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Saturday, November 7, 2009

A double whammy

Property buyers and investors are facing a double whammy – the proposed reimposition of the real property gains tax (RPGT) come Jan 1 and the inevitability of having to pay higher mortgage rates.

Coming at the heels of each other, they certainly spell the end of the short “honeymoon” for property buyers that kicked off early this year when developers started to introduce various housing packages and easy payment schemes to promote sales.

Since the announcement of the proposed reimposition of the real property gain tax (RPGT) on Oct 23, real estate investors and owners are still hoping that the Government will review the proposed tax reinstatement.

Deputy International Trade and Industry Minister Datuk Mukhriz Mahathir’s remark on Wednesday that the Government may reconsider the RPGT’s reimposition after receiving feedback from all parties gave them hope that a reprieve may be in order.

Although some argue that a flat 5% tax on gains from property disposal is quite fair and not overly excessive, property buyers and investors worry that this may mark the beginning of reverting to the original tax scale.

Prior to the exemption of the RPGT in April 2007, tax on gains from property sales was on a progressive basis from 30% to 0% depending on the holding period of the property. Any gains made from properties that have been held for more than five years will not attract any tax.

However, the latest measure to extend the 5% RPGT to all gains from property disposal irrespective of the holding period, will mean that long held properties that may be centuries old will also be affected.

This has not gone down well with property owners as they see it as an enactment of an inheritance tax although Malaysia has no such tax legislation.

Their main grouses are that non property speculators have never been subjected to such a tax before and why impose one now and tax them at the same rate as those who speculate or “flip” their properties for quick profits.

If the proposal under Budget 2010 for the flat 5% RPGT is just a temporary measure and changes are made down the road, they will be regarded as “flip flops” on the part of the Government on real estate matters.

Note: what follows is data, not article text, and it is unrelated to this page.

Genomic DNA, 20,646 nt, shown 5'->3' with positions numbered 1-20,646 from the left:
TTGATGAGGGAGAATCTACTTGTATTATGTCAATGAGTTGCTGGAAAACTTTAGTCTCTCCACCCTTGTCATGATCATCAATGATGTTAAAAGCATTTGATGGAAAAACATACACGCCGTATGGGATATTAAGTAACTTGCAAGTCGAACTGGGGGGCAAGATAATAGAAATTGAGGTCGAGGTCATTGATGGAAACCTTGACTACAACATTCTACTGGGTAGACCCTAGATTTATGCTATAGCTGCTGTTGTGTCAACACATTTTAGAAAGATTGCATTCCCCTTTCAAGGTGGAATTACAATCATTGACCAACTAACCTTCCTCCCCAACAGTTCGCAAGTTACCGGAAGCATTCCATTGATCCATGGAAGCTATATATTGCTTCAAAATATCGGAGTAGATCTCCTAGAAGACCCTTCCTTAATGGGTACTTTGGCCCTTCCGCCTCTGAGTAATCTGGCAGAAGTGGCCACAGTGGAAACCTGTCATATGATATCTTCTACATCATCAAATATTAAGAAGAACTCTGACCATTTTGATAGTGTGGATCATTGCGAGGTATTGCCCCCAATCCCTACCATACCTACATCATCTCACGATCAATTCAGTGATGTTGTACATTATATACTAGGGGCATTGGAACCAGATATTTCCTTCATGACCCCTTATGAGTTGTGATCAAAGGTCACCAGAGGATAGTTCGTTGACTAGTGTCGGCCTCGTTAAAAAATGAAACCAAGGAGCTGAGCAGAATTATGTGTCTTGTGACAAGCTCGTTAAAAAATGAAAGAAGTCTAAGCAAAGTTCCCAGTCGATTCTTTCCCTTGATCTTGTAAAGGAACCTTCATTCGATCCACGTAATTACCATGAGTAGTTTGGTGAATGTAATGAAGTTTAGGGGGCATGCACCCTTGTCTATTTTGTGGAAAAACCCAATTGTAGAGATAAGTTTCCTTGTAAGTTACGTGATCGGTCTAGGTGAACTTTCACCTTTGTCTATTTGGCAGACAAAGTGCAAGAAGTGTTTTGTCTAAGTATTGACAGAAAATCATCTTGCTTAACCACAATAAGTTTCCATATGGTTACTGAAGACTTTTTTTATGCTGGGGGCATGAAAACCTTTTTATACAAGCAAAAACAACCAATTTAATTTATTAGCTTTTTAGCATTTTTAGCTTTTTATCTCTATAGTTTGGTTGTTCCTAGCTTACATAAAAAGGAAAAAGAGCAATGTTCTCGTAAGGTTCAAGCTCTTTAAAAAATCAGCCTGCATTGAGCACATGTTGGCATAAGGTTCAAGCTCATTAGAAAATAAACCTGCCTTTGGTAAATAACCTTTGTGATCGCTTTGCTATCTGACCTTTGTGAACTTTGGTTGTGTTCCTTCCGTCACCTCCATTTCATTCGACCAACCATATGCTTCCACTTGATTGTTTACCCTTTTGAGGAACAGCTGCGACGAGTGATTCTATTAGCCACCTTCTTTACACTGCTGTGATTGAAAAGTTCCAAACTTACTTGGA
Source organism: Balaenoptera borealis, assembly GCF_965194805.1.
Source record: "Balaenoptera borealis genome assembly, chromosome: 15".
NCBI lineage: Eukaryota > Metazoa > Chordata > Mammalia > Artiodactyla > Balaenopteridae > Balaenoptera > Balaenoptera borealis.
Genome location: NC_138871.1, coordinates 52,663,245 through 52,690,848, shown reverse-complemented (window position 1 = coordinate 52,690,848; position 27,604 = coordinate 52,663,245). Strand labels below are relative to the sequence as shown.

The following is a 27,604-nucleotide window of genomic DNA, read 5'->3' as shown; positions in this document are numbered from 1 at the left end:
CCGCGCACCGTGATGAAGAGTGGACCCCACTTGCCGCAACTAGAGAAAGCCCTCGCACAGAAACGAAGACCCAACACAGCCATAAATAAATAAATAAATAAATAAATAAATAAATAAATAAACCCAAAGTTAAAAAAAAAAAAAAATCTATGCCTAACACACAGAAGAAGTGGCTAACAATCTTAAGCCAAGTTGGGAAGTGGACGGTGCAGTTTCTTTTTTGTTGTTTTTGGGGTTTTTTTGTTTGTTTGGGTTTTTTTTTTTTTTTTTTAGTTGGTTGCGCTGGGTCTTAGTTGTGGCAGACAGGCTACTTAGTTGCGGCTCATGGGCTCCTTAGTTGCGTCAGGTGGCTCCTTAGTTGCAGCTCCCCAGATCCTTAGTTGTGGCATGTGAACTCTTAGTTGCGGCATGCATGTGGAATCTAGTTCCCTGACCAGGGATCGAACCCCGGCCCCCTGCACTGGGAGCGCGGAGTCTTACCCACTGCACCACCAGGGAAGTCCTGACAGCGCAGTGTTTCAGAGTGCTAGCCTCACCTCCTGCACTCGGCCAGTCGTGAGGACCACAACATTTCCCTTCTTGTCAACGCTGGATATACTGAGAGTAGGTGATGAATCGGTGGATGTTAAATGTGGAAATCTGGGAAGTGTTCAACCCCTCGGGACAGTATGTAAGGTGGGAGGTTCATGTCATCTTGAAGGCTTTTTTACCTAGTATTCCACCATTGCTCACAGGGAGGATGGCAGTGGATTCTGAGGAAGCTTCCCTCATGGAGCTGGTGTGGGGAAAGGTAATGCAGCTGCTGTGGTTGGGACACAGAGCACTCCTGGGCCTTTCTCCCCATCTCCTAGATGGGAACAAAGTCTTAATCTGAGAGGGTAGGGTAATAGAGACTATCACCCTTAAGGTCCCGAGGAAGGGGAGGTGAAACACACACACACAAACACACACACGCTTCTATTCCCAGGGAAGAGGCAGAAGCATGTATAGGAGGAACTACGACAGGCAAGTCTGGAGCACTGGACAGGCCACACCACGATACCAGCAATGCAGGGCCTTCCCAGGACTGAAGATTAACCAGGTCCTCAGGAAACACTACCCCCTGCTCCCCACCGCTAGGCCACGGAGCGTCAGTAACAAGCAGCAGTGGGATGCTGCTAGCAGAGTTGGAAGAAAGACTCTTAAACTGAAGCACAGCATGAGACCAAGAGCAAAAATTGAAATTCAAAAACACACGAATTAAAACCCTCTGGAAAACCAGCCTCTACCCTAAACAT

Certainly, the timing is also a factor as efforts to promote Malaysian properties to overseas investors are just kicking off.

The Government has recently allocated RM25mil to kick start efforts by Malaysia Property Inc (MPI), a joint public and private sector initiative, to bring Malaysian projects to overseas investors.

MPI has set a target to sell RM2bil worth of properties next year and the countries in its radar include Japan, South Korea, China, India, Britain and the Middle East.

In fact, MPI officials were leading a team of Malaysian developers to participate in a property exhibition in London when they heard news of the proposed reimposition of the RPGT. They have to answer to the many concerns of the potential British investors on the tax measure.

If such promotional efforts are properly coordinated and do not lead to over speculation in Malaysia’s property market, having more inflow of foreign investment in local real estate will be able to promote more depth and breadth in the local market. This is especially true if developers continue to improve on their project design capability to international standards.

Meanwhile, rising mortgage rates since early this month and plans by banks to introduce risk-based pricing in the calculation of interest rates will raise entry cost for new home buyers.

Some of the banks have also stopped absorbing the legal fees, stamp duties and other disbursement fees for loan documentation from their home loan offerings.

If the interest rates continue to move up, there will be knee-jerk reaction in buying interest and take-up rate in the short term.

Whether sentiment will be affected in the medium to longer term remains to be seen and it will largely depend on the strength of the country’s economic recovery.

Buyers will certainly shop around for value property and hopefully some freebies before signing up.

Deputy news editor Angie Ng says although sunnier days may be here again, Malaysians are not out of the woods yet and any new tax proposals that may be burdensome to the people are untimely.

By The Star (by Angie Ng)

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